If you've got eyes and ears, no doubt you're aware of the 2012 end of the world prophecies. Despite the fact that there are over 200 predictions relating to either the demise of our planet or, equally as bad, the human race, we continue to buy into any/all such rumors. For reasons known only to our chromosomes, we simply love bad news. Much in the same way that our ears grow super sensitive at the whisper of a sale down at Wal-Mart, we just love huge doses of pessimism.
The source doesn't interest us, spurious or factual; we'll take second helpings please. It's in our nature, inherent in each and every one of us. Don't get me wrong, we enjoy good tidings. But good tidings are small potatoes. Good tidings come nicely packaged by way of birth and wedding announcements, congratulations on a new job, house move and so on. What's really interesting is the fact that portents of doom generate money. For those that are doing the endorsing of the aforementioned prophecies.
Anyone that's involved in wandering the globe, physically or by way of the internet and/or publishing books about the 2012 end of the world topic, is making a wage. And probably a very tidy one. The Y2K fiasco generated monetary gain for those that hopped upon the band wagon in 98/99 - and it's no different this time around. Looking back, after all the talk, advice and general promotion of Y2K, what really happened?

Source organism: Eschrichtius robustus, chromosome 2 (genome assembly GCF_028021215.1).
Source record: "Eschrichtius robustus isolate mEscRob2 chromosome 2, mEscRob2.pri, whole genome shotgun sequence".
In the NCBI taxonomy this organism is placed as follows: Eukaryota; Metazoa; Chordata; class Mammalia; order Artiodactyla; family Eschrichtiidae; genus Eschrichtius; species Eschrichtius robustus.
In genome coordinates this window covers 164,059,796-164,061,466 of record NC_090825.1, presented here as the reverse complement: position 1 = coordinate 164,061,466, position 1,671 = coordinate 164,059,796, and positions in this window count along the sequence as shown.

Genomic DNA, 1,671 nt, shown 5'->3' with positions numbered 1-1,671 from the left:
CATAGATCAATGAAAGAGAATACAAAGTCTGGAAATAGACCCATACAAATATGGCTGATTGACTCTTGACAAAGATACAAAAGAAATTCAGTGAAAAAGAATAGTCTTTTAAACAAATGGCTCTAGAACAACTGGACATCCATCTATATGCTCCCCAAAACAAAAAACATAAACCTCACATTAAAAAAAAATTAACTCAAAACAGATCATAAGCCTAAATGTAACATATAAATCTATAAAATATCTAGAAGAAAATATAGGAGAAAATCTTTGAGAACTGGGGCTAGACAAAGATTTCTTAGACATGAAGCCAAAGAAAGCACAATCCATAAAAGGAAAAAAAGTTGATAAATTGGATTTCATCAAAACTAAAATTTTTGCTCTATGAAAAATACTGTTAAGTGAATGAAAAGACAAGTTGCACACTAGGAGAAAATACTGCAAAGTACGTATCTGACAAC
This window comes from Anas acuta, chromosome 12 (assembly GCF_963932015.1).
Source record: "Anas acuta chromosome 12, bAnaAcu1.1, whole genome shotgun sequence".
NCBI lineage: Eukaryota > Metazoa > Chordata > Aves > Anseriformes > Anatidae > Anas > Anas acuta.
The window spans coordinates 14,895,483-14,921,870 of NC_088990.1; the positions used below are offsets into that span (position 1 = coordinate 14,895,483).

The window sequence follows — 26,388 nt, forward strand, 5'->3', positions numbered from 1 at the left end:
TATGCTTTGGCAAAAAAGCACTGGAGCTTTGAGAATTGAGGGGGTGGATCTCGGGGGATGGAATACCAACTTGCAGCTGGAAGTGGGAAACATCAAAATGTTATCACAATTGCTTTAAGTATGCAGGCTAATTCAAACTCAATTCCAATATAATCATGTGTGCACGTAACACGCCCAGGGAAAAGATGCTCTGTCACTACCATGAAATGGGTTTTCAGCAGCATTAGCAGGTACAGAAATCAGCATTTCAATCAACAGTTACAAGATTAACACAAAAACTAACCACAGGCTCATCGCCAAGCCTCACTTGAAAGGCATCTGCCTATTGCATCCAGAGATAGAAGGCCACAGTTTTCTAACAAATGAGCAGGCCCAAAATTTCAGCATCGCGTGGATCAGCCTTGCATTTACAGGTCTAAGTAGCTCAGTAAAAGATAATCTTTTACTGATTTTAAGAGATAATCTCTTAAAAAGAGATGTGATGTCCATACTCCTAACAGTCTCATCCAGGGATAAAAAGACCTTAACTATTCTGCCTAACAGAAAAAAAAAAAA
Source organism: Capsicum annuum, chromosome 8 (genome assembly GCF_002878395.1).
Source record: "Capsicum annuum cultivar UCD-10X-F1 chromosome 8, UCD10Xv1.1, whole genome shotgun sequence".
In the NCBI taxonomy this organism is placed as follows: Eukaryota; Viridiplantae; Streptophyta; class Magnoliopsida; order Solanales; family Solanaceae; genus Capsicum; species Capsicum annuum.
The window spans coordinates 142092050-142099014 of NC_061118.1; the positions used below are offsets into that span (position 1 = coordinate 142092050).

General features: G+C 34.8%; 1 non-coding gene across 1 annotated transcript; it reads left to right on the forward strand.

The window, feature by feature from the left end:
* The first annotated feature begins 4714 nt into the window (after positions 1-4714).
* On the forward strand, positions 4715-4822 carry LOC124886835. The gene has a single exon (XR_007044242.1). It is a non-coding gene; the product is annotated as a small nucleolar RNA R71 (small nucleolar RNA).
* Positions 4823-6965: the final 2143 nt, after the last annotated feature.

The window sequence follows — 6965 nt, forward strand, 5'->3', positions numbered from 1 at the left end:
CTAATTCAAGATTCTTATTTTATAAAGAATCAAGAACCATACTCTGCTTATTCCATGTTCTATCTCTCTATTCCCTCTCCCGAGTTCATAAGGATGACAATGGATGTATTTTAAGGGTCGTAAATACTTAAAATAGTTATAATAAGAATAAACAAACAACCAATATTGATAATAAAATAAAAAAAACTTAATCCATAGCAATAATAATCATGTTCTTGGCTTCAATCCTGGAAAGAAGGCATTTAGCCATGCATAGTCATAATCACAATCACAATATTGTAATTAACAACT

Nothing. Of course we survived the dreaded Millennium bug. Only we'd still got Christmas 1999 to pay for and the spreaders of fear and panic were probably popping a few more champagne corks. Did we learn anything from Y2K? We did, though none of it is of any real value. Unless you're one of the new novelists or dramatists, currently publishing your latest narrative entitled '2012 End Of The World' that is.
If you need a little proof, check out the book store at Amazon online and do a search using the following four numbers: 2012. And be prepared. Not for the end of the world, but for a little smattering of evidence on just how many good folks really are making money from promoting the end of life as we know it. And of course there are partner titles, labeled to give you hope, in the event that you do indeed survive the very next time the Four Horsemen of the Apocalypse come out to play.
The best thing that anyone can do, regarding the Mayan prophecies, is exercise a little caution. Call it a reality check. Something may well happen in 2012, none of us know what's around the corner. That said, I'm banking on spending Christmas 2012 wondering why I overspent, the same as I do every year.